Tuesday, April 26, 2005

On-line Biblical Studies Glossaries

On Biblical Theology Jim West mentions A Basic Vocabulary of Biblical Studies for Beginning Students, once upon a time a Featured Link on the NT Gateway. I think the on-line glossary is an excellent way of utilizing the web intelligently in teaching. You can constantly add, update, correct, hyperlink -- it's an old fashioned genre that is a gift to web technology.

This reminds me of a post here last year on putting this and other glossaries to the test:

Deinde's Biblical Studies Glossary

As you can see from the title, the post was occasioned by the new glossary over at Deinde. On that occasion, I put the three glossaries, the Wake Forest one, Felix Just's one and Deinde's to the test on the topic "Synoptic Problem". Wake Forest came out on top, with an honourable mention to Felix Just. Deinde's was incomplete -- a broken sentence but also a limited definition, focussing more on one prominent solution to the problem than on than the problem itself. So how does it shape up several months later? Here's the revised entry:
Synoptic Problem: The question of the relationship between Matthew, Mark, and Luke; both their similarities and differences, The most common belief is the 2 (or 4) source hypothesis that sees Mark as the earliest gospel, with Matthew and Luke each using Mark as a source. Matthew and Luke also used a hypothetical document called 'Q', which explains the verbatim agreements between the two. Matthew and Luke had their own unique material as well [called 'M' and 'L' respectively] so the 4 sources are Mark, Q, M, and L. Another possible understanding of the synoptic problem is the belief that Matthew was written first, with Mark and Luke using Matthew as a source.
Well, it's better, but not much better. It's not been proof-read ("differences, The"), the definition needs tightening up somewhat and the statement about the Two-Source Theory needs more precision. Q does not explain "the verbatim agreements between the two" but the verbatim agreement in non-Marcan material. The last sentence is perhaps the most problematic, though. It gives what is essentially the Augustinian theory, Matthew first, then Mark, then Luke; this is not a "possible understanding" of the Synoptic Problem but a solution to it, and not a popular solution at that. One might have expected other prominent solutions to the Synoptic Problem to have found their way into the entry ahead of Augustine. So on this very limited test run, at least, Wake Forest and Just are still out in front.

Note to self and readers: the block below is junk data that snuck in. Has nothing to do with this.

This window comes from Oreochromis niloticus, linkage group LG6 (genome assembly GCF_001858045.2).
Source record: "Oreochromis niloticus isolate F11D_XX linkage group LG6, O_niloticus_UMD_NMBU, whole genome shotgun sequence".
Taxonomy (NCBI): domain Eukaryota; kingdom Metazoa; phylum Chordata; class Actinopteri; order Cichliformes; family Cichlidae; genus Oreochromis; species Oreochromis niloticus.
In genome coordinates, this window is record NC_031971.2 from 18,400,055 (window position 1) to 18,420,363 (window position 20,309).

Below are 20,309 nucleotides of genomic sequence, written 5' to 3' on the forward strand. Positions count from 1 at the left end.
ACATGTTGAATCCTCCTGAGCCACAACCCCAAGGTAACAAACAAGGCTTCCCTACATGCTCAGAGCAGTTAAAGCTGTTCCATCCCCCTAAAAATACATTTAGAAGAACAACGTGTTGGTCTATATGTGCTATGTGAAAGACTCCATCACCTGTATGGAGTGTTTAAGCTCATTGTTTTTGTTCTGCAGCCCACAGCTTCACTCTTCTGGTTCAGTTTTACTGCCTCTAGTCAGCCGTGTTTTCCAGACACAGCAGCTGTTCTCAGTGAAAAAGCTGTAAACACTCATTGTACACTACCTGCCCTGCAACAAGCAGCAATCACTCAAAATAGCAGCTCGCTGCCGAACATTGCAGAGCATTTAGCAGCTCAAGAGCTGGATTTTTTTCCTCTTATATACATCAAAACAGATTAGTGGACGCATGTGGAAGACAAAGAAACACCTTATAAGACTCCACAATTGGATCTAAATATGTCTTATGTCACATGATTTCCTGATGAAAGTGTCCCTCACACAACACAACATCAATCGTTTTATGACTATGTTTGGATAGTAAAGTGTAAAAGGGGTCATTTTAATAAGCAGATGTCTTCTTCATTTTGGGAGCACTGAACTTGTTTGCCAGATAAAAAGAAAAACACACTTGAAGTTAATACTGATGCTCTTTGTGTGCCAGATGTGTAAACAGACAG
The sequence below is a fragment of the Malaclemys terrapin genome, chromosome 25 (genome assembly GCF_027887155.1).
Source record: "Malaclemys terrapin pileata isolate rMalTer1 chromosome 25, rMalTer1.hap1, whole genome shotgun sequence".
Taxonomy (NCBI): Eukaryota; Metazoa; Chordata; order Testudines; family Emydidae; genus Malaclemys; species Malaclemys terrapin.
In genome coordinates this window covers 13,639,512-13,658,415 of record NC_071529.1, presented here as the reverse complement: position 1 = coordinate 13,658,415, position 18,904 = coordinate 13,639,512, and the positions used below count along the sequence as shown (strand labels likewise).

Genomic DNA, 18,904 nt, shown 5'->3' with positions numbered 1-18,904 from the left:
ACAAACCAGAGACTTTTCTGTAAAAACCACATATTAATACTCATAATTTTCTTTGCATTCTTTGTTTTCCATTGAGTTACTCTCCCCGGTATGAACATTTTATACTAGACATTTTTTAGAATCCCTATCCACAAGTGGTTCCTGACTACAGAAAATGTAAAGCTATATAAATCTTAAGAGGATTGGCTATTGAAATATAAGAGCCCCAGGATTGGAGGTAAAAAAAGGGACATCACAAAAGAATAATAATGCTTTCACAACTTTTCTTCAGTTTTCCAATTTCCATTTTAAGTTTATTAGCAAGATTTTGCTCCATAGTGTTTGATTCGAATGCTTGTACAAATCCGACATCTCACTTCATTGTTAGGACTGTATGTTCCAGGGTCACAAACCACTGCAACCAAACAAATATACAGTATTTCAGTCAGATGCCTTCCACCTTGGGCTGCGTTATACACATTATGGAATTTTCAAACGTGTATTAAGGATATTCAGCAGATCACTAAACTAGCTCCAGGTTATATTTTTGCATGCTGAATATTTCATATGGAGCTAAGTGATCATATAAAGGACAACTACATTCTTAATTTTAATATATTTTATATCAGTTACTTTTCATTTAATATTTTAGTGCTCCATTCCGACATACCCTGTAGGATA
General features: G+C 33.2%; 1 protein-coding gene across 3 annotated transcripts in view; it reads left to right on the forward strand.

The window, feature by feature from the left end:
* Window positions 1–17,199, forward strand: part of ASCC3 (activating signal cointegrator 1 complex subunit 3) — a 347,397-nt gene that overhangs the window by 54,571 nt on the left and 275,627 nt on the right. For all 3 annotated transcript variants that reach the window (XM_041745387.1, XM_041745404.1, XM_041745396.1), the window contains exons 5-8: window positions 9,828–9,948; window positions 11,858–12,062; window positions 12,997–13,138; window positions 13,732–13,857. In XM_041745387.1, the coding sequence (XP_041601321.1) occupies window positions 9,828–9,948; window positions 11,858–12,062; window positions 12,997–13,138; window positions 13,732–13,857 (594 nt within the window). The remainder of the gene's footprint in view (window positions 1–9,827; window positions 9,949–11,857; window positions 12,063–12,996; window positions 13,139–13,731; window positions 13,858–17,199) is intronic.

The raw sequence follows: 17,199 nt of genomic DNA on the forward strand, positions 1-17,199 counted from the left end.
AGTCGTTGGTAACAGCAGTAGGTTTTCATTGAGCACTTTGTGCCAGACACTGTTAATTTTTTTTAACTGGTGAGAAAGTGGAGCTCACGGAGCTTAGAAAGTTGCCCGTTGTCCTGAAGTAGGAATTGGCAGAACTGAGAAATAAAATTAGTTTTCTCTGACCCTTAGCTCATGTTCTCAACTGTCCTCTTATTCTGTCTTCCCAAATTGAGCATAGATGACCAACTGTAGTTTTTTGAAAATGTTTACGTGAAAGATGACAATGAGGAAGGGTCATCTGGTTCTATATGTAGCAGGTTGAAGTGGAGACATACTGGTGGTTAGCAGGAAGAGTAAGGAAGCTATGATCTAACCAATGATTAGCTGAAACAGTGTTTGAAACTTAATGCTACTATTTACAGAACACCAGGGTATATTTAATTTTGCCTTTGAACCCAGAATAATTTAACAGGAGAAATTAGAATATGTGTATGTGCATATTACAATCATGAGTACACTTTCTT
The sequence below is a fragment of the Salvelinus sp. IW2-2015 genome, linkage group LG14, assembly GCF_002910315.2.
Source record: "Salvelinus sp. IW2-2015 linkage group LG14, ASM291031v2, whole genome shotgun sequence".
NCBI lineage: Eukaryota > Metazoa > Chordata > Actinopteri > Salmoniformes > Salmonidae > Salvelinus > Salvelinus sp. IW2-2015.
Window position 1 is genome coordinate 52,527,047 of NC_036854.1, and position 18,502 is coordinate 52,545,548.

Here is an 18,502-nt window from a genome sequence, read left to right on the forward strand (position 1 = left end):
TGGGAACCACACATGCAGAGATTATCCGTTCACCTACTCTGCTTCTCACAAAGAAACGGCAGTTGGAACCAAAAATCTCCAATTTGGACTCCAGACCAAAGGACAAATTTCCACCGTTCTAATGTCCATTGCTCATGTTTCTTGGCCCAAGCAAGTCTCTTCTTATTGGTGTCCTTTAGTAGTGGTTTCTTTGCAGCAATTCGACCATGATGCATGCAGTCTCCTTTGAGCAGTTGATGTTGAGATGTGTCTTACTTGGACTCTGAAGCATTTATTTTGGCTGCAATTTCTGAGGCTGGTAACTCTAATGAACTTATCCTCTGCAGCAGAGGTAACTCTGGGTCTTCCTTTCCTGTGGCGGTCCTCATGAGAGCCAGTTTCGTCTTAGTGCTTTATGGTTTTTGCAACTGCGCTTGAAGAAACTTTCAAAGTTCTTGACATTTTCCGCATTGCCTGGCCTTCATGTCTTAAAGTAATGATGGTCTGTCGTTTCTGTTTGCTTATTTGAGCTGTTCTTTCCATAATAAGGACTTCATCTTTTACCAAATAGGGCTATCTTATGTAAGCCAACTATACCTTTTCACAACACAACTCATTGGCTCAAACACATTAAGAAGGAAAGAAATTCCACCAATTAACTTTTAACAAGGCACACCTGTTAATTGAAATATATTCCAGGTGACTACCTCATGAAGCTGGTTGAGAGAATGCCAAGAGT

Update (10.25): actually, it's worse than I'd realised. There's nothing on the Farrer Theory, but I've just noticed that the Deinde Glossary has an entry on Griesbach as follows
Griesbach hypothesis: The gospel origins theory that believes Matthew was the earliest, Mark created a short version of Matthew, and Luke used both. This eliminates the need for Q, but is not widely held.
No; this is incorrect. The Griesbach theory is that Matthew was first, that Luke used Matthew and that Mark used them both. What is described here is the (so-called) Augustinian theory.

Update (17.56): in some speedy work on Deinde , Danny Zacharias has done a major update on the above entries, and has even added one on the Farrer theory. I apologise if my entry above came across as "a good lesson in being pointed and laughed at in front of a bunch of people". Rather, my hope was along the following lines, as Danny rightly puts it:
The great thing about the web is that these glossary entries haven't been fixed for all eternity by the printing press, they can be quickly changed, so aim for productivity and fire us off an email.
And on the same note, one last small comment on the Synoptic Problem entry: "Contestant 1- The two-(or four) source hypothesis (marcan priority) . . . .": the Two Source Theory does not hold a monopoly on Marcan Priority, an incorrect perception that, I argue, has been a contributing factor to the dominance of the Q hypothesis.

Update (21.58): Joe Weaks comments on The Macintosh Biblioblog: A Biblical Studies Wiki? -- an interesting idea. In passing Joe notes that the entry on the Synoptic Problem is pretty good -- agreed.

Update (Wednesday, 16.10): no wonder the the entry on the Synoptic Problem is good -- Stephen Carlson wrote it! (See commments).

Update (Wednesday 16.12): Deinde comment further. I am inclined to agree that it would be better for us to improve Wiki than to go the TheoWiki route.

1 comment:

Stephen C. Carlson said...

Thanks for noticing. The Wikipedia article on the synoptic problem was based on an old essay of mine on my synoptic problem homepage that I later superseded. It's not plagiarism because I was the one who donated it to the Wikipedia.